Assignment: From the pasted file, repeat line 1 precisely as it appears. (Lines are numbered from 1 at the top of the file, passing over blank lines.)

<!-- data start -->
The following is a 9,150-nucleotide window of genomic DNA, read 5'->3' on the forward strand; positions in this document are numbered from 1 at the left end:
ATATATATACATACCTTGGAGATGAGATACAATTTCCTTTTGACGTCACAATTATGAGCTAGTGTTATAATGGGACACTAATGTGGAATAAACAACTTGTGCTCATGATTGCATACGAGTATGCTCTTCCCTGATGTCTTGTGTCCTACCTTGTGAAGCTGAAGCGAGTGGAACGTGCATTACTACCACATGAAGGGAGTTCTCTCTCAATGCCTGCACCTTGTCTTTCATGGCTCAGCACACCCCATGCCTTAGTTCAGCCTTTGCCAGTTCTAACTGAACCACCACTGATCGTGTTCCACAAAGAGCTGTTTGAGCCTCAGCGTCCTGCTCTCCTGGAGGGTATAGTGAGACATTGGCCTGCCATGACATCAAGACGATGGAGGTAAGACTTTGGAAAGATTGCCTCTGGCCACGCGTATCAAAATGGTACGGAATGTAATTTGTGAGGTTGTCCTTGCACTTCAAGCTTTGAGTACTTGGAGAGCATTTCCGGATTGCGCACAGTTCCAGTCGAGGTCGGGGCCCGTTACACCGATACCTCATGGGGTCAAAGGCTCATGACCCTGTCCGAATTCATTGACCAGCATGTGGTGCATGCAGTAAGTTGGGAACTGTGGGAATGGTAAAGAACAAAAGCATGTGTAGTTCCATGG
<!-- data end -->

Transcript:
The following is a 9,150-nucleotide window of genomic DNA, read 5'->3' on the forward strand; positions in this document are numbered from 1 at the left end: